Secondly, European requirements tend to be different to ours. We like things to fit into and be carried around the world quickly by strategic aircraft, and things that project power; they like things that can drive across Europe quickly and easily. We have global concerns, they tend to have a continental focus.

  22. rose
    November 14, 2017

    This looks to me like the boldest attempt yet to declare the referendum result invalid.

  23. agricola
    November 14, 2017

    Commonality of equipment over a defence system is no bad thing providing it results in acquiring the best devoid of national lobbying. In terms of the EU I do not see such a pragmatic approach because they are essentially protectionist and protect the loudest voices. The CAP is a prime example.

    For the UK I prefer NATO, it has been around a long time and we know it works. The EU must make it’s choice. Already most EU countries belong to NATO, of the 29 members only the USA, Canada, Turkey do not and after March 2019 the UK will not. Most EU members of NATO fail to fund defence to the agreed level, will all this change if they take responsibility for their own defence. Will they continue to belong to NATO or will they when under serious threat expect to be bailed out by NATO. To me it looks like an exercise in pandering to self importance by inflated EU politicians. The natural leader of EU defence would be Germany, but they do not have an appetite for it after historical military involvement. With delusions of grandeur they might do it, but I do not have much faith in it’s effectiveness.

    1. agricola
      November 15, 2017

      How come this got overlooked.

  24. Prigger
    November 14, 2017

    It is probably impossible for a man-in-the -street such as myself to know but a percentage point of the ins and outs of the question of Defence. But almost total ignorance does not curb the tongue of many MPs so, I shall put in my .0001%worth as they doing in the House even as I type.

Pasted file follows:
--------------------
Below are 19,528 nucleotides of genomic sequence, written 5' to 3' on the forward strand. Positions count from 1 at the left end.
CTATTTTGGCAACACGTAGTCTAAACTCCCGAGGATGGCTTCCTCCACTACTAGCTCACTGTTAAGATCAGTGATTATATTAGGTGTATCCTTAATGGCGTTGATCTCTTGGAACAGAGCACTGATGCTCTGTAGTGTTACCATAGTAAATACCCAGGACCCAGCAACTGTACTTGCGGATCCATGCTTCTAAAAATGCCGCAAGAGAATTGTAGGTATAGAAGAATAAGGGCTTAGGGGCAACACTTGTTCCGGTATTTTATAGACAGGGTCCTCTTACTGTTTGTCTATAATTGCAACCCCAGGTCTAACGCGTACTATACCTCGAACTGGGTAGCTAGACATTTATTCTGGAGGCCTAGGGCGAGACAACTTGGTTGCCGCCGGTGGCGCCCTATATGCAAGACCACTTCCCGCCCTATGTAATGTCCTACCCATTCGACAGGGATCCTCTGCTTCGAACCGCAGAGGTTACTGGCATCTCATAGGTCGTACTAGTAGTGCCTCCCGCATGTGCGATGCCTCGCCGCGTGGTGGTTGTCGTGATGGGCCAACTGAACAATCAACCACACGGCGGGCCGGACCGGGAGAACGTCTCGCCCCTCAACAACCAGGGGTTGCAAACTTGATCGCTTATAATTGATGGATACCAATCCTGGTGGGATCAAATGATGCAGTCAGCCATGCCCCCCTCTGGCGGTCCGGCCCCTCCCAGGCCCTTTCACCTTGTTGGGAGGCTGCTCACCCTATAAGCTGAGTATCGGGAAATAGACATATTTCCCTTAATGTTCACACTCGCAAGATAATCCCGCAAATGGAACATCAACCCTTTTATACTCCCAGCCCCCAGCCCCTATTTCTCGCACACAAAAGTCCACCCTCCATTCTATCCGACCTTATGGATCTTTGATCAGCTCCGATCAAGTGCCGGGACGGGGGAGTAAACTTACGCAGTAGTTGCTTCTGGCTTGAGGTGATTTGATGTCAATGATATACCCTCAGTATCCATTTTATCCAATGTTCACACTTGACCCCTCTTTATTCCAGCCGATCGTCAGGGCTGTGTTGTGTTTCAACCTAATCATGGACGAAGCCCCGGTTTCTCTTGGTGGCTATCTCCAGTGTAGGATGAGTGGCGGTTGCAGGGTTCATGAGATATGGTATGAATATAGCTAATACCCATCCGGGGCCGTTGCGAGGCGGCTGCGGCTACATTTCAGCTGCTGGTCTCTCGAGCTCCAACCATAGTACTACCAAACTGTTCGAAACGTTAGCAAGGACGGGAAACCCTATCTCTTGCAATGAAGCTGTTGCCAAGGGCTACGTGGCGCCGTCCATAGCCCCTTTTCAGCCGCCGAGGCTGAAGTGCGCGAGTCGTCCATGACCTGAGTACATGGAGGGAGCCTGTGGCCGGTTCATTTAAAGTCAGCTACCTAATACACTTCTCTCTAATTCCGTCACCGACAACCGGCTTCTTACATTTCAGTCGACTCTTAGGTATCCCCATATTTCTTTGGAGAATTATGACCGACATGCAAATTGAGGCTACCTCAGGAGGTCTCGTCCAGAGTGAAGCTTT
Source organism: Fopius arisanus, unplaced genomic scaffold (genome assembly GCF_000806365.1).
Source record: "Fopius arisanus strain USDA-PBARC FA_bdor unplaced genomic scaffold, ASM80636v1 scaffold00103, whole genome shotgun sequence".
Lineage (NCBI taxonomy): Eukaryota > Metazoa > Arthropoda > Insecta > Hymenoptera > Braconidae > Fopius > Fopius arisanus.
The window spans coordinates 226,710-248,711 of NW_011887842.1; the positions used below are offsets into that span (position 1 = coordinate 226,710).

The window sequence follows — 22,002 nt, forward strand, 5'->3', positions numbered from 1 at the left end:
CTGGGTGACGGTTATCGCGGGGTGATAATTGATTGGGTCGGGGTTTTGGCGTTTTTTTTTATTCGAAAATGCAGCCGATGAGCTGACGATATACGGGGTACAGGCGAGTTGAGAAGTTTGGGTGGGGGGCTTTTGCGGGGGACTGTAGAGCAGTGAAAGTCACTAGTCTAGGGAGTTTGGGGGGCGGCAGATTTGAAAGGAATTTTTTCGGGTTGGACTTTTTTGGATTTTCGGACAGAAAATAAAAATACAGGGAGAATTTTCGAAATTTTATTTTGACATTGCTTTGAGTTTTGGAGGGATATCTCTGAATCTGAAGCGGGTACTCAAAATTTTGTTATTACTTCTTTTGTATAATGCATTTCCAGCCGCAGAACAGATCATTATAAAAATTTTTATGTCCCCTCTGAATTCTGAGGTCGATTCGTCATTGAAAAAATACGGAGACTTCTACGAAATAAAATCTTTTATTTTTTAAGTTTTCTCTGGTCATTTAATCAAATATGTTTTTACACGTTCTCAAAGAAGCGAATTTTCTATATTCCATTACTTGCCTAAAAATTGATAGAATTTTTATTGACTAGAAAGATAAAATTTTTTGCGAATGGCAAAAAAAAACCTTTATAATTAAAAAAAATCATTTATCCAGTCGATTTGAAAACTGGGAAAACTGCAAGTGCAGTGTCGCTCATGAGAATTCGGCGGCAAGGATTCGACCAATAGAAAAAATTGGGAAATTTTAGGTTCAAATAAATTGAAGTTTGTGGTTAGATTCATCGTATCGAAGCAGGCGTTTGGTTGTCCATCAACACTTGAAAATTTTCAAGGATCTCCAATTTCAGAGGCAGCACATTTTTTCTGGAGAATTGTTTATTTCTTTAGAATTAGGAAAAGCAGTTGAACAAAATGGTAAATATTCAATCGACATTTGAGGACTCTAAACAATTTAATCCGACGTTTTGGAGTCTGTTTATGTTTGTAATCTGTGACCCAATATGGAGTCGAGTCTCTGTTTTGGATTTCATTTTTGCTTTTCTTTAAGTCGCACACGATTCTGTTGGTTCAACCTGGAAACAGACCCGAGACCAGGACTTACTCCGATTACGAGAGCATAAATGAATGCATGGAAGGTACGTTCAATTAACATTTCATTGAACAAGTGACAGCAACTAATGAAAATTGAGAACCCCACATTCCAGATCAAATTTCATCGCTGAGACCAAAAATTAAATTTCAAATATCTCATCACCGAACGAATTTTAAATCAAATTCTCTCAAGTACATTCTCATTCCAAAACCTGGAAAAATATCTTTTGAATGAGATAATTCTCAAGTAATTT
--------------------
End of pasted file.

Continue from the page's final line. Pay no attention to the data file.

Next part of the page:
We should expect trouble in Europe. There is nothing in recent warfare history suggesting peace. We have fairly new regimes and look-a-like democracies in the East and in southern Europe. Quite a few, now, in effect ban all immigration. They do this despite labour shortages in key low-pay sectors and their own economies largely only viable because of UK/ EU money input . Also because of investments by America, UK, France, Germany and Japan…all of whom could have invested elsewhere with greater returns on capital.

  25. PaulDirac
    November 14, 2017

    Let us congratulate and applaud this new development in the EU, the more they carry, the less we have to.
    NATO is way over it’s sell by date, more like a club for useless generals lounging in luxurious hotels.
    The only threat Europe faces is Russian (almost said Soviet) aggression, which has so far been limited to peripheral targets.

    We should negotiate a new north Atlantic treaty, USA first but also with states which are serious about defence, I’m thinking especially of Norway, & Sweden.
    We should also look seriously at the efficiency of procurement, these new F35’s come at a price tag of over 140 million pounds EACH.

    1. Diogenes
      November 14, 2017

      After Brexit, you could get roughly two and a half such planes per week. What’s the problem?

  26. Freeborn John
    November 14, 2017

    Will you be voting against the bad deal in the ‘meaningful’ vote that David Davis promised yesterday? It should be an easy choice between between collecting a net £8bn in tariffs on the EU’s trade surplus or paying €60bn+ to de-facto stay in the EU and talk indefinitely maybe about something else while the EU collects €10bn a year from us.

  27. John
    November 14, 2017

    We need to avoid the EU army and any involvement. We need to stick with NATO, it can survive and be effective post Euro members leaving.

    The EU army will want to flex its newly found muscles probably near r in Russia. We need to be firmly separate from this EU army and not joined to it in any way.

  28. John
    November 14, 2017